Loading... Please wait...

Categories

Our Newsletter


Kivuko support

Kivuko Customer Care
Knowledgebase Home | Glossary | Favorites | Contact | Login Knowledgebase Home | Glossary | Favorites | Contact | Login
Search the Knowledgebase Browse by Category
Precious Metals Learning Guide
Article Details

Last Updated
4th of July, 2009

User Opinions (1 vote)
0% thumbs up 100% thumbs down

How would you rate this answer?
Helpful
Not helpful
Gold


Gold Quality

The purity of gold is measured in karats. Pure gold measures 24 karats but is too soft in this state to be used effectively in jewelry. So it is alloyed with other metals--silver, copper, nickel, and zinc--to increase its strength and durability. Common measurements once the alloy is added are 18 karat (75% gold), 14 karat (58%), and 10 karat (47.7%). In the United States, the legal karat limit for the metal to still be considered gold is 10 karats. A higher karat measurement in gold content indicates a greater value of the jewelry piece. Gold jewelry should always be stamped with the karat mark, either 18k, 750 (European marking for 18k), 14k, 585 (European marking for 14k), or 10k. In addition, to assure its quality, the piece should be stamped with the manufacturer's trademark or country of origin.


Gold Color

Yellow gold is the most common color and is usually alloyed with silver and copper. Yellow and white gold are similar in strength and malleability, making them perfect for jewelry that is worn daily. White gold is alloyed with nickel, copper, and zinc--and while it looks similar to platinum, it has vastly different properties. Rose-colored gold is alloyed with copper and is often used to accent white or yellow gold. The saturation of color varies from piece to piece and according to gold content.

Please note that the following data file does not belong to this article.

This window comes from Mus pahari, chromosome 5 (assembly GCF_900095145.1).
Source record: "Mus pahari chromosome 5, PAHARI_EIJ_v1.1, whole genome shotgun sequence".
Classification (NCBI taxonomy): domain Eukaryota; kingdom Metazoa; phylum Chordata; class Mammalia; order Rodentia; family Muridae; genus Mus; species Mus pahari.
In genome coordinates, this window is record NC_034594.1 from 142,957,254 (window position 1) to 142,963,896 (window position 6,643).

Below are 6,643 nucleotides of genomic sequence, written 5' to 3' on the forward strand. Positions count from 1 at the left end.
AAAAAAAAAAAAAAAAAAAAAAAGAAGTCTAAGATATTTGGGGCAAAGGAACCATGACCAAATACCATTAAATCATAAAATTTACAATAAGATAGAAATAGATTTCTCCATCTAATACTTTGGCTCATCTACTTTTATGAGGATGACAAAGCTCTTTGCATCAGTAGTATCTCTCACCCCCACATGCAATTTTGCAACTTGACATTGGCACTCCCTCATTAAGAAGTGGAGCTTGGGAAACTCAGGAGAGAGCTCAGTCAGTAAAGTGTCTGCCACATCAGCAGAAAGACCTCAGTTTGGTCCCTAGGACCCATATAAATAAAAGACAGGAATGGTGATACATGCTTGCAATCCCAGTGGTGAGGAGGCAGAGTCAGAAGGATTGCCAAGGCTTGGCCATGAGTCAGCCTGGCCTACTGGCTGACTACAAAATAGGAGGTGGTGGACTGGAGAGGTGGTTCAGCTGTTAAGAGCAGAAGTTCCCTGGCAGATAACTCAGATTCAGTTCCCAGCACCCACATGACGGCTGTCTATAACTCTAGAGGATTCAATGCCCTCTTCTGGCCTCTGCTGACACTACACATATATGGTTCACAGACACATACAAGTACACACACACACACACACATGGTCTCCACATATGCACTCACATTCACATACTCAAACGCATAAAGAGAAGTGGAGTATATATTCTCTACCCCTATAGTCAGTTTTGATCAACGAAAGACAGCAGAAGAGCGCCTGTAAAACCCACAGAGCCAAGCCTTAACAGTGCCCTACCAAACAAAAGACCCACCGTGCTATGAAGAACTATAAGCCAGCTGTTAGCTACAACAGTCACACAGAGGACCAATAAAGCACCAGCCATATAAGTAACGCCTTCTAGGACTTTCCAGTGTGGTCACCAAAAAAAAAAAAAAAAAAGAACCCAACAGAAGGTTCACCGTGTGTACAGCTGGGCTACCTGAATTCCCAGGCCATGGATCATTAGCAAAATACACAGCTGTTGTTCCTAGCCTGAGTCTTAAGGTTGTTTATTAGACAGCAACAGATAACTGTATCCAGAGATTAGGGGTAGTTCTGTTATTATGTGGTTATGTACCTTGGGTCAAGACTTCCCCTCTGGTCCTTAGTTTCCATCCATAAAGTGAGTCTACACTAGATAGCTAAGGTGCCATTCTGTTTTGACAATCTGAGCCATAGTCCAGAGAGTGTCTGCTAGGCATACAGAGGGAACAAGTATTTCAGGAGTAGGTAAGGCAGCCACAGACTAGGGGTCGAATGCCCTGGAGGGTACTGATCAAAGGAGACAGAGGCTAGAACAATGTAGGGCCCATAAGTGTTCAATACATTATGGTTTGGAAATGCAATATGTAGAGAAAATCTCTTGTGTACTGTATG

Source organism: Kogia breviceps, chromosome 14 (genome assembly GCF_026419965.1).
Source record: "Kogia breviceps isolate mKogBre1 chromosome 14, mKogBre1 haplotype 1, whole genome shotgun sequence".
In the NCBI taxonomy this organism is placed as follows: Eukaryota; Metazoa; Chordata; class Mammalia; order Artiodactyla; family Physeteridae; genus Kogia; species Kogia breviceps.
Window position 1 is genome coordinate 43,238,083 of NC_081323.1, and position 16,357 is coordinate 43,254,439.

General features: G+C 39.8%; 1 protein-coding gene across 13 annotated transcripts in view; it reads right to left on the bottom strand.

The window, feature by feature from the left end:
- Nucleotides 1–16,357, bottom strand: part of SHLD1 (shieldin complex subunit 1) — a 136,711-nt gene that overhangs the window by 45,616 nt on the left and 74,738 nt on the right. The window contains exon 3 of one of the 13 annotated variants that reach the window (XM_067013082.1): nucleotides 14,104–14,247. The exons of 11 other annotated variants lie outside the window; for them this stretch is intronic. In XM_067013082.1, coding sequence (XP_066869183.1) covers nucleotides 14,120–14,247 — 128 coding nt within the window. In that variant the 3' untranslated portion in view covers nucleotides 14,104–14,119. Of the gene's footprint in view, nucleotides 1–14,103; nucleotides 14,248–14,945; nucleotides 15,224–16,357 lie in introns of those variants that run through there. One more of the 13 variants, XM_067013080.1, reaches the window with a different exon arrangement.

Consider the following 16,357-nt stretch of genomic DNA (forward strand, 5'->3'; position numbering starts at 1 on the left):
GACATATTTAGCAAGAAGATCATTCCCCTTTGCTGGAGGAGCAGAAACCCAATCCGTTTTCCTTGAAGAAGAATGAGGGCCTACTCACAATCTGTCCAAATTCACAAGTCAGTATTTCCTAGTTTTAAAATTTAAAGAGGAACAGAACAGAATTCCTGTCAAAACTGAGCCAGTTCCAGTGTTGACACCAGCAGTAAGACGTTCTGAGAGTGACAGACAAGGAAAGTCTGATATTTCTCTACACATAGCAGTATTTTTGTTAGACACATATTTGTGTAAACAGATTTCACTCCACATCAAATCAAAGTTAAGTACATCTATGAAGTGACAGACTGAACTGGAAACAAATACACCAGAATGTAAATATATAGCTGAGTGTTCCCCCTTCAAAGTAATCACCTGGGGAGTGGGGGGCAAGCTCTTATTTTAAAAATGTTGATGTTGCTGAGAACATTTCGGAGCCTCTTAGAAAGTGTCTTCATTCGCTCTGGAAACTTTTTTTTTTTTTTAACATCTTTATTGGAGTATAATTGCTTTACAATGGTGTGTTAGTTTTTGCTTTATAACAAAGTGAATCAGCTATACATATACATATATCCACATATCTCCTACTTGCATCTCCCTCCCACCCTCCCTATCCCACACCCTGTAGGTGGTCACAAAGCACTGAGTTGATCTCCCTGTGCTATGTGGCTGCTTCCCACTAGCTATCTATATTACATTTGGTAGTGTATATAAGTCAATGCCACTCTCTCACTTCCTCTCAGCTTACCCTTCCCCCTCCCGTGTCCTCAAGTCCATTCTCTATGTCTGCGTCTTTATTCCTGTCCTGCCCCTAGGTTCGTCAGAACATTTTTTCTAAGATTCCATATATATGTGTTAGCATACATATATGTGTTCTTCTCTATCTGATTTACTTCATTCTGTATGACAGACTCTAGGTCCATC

Gold Care

To keep gold shining and scratch-free, avoid contact with chlorine and other harsh chemicals. Do not wear jewelry during rough work and be sure to store it in a fabric-lined jewelry box or pouch. To clean gold jewelry, use warm water, a mild soap, and a soft bristled brush, if needed.

Silver


Silver Quality

Pure silver is soft and easily damaged. To give it more durability when creating jewelry, it is combined with copper, which makes it sterling silver. Sterling silver is 92.5% silver and 7.5% copper, but this alloy does not have an effect on the value of the metal. To ensure that the silver is high quality, jewelry should be stamped with a quality mark. According to federal law, the mark must be accompanied by a registered trademark or maker's mark. Acceptable marks for silver include: sterling, sterling silver, ster, .925.


Silver Care

Silver should not come into contact with harsh household chemicals such as bleach, ammonia, or chlorine. To avoid scratches, store silver in a jewelry box or pouch. Silver tends to tarnish as it reacts with sulfur or hydrogen sulfide in the air. Cleaning and wearing it regularly will help maintain its shine and prevent this. Immediately upon noticing discoloration, use a polish made specifically for removing tarnish.